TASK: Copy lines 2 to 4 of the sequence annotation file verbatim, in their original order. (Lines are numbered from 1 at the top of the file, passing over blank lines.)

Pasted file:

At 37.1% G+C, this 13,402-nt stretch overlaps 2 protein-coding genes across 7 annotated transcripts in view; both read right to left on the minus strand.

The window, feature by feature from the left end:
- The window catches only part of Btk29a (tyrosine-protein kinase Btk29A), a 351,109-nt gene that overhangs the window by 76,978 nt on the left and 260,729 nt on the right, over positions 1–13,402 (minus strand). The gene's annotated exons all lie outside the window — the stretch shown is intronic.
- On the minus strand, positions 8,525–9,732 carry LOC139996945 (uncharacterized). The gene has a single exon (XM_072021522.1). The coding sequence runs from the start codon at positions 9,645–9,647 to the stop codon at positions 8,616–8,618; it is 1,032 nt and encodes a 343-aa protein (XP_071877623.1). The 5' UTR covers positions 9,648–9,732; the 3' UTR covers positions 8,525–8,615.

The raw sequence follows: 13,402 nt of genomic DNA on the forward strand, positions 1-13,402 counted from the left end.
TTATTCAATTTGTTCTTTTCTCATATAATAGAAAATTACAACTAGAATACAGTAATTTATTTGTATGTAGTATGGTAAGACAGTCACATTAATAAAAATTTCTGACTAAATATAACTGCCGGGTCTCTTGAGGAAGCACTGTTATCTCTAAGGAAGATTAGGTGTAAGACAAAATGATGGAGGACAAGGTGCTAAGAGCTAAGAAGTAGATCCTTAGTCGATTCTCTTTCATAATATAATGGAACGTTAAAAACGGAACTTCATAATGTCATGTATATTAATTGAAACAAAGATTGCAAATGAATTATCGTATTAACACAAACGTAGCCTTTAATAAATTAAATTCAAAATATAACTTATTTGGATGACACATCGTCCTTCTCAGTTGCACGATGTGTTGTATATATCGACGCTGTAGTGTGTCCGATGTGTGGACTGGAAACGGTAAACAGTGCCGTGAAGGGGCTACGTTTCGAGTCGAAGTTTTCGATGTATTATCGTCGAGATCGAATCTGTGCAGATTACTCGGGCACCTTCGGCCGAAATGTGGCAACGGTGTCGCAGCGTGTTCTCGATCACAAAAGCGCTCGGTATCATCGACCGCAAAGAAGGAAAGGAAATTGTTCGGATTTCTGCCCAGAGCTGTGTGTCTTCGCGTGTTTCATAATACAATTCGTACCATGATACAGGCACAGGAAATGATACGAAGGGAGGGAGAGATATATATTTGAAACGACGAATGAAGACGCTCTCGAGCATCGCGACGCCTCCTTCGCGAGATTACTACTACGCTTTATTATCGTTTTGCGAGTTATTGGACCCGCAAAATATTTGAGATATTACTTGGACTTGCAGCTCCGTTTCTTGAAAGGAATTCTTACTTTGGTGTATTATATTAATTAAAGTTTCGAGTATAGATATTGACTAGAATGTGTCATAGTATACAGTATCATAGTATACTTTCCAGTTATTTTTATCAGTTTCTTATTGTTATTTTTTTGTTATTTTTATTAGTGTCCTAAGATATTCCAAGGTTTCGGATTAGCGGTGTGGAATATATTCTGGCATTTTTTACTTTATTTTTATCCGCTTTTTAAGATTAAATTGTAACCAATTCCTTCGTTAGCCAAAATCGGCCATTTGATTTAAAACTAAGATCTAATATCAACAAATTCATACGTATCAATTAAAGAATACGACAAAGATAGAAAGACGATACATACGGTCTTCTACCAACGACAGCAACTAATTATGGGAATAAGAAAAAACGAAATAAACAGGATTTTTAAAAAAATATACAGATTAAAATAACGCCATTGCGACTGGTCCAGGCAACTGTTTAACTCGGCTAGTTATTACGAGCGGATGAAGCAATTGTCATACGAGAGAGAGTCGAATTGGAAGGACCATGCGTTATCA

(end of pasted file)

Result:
The window, feature by feature from the left end:
- The window catches only part of Btk29a (tyrosine-protein kinase Btk29A), a 351,109-nt gene that overhangs the window by 76,978 nt on the left and 260,729 nt on the right, over positions 1–13,402 (minus strand). The gene's annotated exons all lie outside the window — the stretch shown is intronic.
- On the minus strand, positions 8,525–9,732 carry LOC139996945 (uncharacterized). The gene has a single exon (XM_072021522.1). The coding sequence runs from the start codon at positions 9,645–9,647 to the stop codon at positions 8,616–8,618; it is 1,032 nt and encodes a 343-aa protein (XP_071877623.1). The 5' UTR covers positions 9,648–9,732; the 3' UTR covers positions 8,525–8,615.